While the technology used by electric vehicles has improved dramatically in recent years, there are still some limitations related to the lithium-ion battery packs that most EVs use. Most notably, these battery packs degrade over time, something Car and Driver has experienced with its long-term Tesla Model 3.
The publication has driven its Model 3 a touch over 24,000 miles (~38,600 km), and in that time, the car’s battery has lost 7 per cent of its 75 kWh capacity, equating to approximately 22 miles (35 km) of range from the EV’s original EPA-rated range of 310 miles (499 km).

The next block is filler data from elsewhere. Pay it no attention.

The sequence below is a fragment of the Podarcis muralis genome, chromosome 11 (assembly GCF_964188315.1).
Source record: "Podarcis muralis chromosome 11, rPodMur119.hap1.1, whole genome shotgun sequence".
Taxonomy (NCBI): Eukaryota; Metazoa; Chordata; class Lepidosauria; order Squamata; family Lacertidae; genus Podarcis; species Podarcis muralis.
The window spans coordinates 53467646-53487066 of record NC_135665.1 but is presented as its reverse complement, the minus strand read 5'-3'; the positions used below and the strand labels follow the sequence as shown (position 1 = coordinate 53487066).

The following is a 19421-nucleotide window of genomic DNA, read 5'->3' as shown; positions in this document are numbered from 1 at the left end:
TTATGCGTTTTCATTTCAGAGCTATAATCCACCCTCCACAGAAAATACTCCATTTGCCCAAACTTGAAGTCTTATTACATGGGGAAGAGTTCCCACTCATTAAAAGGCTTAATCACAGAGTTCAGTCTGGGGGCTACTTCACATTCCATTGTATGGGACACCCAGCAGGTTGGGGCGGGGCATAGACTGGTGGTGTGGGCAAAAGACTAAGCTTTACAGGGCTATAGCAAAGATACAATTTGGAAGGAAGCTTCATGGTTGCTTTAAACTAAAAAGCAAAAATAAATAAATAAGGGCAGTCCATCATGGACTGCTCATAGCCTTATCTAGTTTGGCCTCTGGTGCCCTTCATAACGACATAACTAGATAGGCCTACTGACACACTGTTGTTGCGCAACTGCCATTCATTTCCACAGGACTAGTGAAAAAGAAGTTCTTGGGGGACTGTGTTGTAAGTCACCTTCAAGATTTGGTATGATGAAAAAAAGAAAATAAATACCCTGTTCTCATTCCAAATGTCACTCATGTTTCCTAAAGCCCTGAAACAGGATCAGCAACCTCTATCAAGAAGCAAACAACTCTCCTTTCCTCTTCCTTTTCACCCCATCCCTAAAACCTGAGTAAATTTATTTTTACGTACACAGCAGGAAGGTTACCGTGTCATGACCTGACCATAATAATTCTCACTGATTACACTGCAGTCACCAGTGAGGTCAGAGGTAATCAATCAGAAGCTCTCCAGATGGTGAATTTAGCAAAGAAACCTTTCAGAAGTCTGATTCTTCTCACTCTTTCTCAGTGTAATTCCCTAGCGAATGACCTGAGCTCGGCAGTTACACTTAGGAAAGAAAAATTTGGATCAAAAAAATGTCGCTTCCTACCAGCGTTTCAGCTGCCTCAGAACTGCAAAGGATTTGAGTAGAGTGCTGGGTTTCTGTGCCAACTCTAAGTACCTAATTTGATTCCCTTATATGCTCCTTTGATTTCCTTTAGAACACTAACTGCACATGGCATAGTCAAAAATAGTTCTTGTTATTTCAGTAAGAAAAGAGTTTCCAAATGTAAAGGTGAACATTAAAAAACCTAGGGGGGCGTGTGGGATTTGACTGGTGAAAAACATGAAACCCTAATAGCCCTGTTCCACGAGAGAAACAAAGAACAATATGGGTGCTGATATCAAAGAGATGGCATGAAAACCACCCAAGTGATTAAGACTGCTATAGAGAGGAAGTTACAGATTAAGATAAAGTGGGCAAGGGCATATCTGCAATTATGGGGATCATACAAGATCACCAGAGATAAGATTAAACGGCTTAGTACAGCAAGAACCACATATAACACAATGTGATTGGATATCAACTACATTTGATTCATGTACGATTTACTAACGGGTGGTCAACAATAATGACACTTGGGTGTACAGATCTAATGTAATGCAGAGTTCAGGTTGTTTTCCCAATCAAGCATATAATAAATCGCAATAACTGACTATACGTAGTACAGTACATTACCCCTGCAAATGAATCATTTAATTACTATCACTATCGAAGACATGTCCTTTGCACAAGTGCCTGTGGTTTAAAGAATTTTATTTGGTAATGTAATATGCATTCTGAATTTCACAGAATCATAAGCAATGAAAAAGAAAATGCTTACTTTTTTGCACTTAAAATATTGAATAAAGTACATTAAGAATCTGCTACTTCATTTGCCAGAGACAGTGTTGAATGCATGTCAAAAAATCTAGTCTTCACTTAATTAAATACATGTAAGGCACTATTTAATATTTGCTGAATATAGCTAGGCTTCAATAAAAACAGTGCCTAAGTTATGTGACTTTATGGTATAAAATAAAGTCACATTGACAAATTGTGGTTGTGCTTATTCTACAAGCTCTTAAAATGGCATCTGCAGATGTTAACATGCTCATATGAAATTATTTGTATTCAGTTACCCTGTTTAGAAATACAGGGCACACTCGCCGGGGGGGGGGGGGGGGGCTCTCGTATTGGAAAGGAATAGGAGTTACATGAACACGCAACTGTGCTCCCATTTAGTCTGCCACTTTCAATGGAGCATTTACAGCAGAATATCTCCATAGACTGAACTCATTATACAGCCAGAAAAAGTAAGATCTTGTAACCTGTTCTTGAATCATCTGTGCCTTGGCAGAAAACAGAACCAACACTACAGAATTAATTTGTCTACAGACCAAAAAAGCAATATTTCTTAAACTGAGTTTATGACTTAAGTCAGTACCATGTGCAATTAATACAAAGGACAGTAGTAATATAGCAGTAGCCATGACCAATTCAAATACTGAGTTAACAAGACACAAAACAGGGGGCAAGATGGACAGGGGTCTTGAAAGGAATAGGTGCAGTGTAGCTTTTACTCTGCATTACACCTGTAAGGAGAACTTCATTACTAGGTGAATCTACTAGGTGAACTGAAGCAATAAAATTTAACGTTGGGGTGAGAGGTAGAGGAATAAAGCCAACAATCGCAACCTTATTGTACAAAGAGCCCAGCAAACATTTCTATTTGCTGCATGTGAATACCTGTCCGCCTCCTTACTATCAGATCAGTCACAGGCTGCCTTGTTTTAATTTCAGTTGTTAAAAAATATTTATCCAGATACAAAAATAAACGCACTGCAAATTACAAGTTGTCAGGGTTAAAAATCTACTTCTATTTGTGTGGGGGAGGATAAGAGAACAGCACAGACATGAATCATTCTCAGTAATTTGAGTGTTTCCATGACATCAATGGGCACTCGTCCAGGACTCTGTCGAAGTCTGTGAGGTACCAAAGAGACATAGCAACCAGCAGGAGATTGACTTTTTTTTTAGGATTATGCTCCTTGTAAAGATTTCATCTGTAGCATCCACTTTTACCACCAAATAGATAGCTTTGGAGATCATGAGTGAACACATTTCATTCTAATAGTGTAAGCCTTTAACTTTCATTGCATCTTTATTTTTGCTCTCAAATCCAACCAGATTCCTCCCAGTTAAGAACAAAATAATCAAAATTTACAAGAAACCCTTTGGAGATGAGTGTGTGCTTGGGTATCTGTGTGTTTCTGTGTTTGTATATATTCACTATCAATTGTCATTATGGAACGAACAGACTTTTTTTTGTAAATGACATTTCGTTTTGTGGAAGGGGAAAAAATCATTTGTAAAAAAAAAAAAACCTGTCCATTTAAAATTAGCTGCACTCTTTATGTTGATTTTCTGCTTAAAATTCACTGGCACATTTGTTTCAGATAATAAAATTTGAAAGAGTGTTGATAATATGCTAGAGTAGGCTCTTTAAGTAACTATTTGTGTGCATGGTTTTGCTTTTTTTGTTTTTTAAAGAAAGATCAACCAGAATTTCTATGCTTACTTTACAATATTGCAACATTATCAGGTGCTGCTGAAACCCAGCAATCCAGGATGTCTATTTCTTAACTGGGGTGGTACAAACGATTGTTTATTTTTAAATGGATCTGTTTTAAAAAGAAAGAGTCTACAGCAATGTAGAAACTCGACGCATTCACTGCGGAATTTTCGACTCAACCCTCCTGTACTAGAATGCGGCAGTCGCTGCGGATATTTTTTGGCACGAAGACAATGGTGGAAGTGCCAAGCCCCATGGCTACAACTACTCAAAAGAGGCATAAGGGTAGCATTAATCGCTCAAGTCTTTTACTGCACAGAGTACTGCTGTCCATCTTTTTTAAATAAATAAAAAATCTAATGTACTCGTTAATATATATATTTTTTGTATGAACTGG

Car and Driver has been using the TeslaFi software to track its Model 3 and discovered that it has been plugged in 842 times. Roughly 500 of these have seen the car charged to 90 per cent of its capacity or above, and compared to the average battery levels of other Model 3 owners using the TeslaFi software, Car and Driver’s car is fairing worse than most.
If the car’s battery capacity continues to fall by roughly 2.9 per cent every 10,000 miles (16,093 km), it will be sitting at 65 per cent of its original capacity after 120,000 miles (193,121 km).
The Model 3’s battery is covered by an eight-year/120,000-mile warranty and if it falls to below 70 per cent of its capacity retention during that period, Tesla will replace it with one that at least meets this 70 per cent threshold, but not necessarily a brand new battery pack.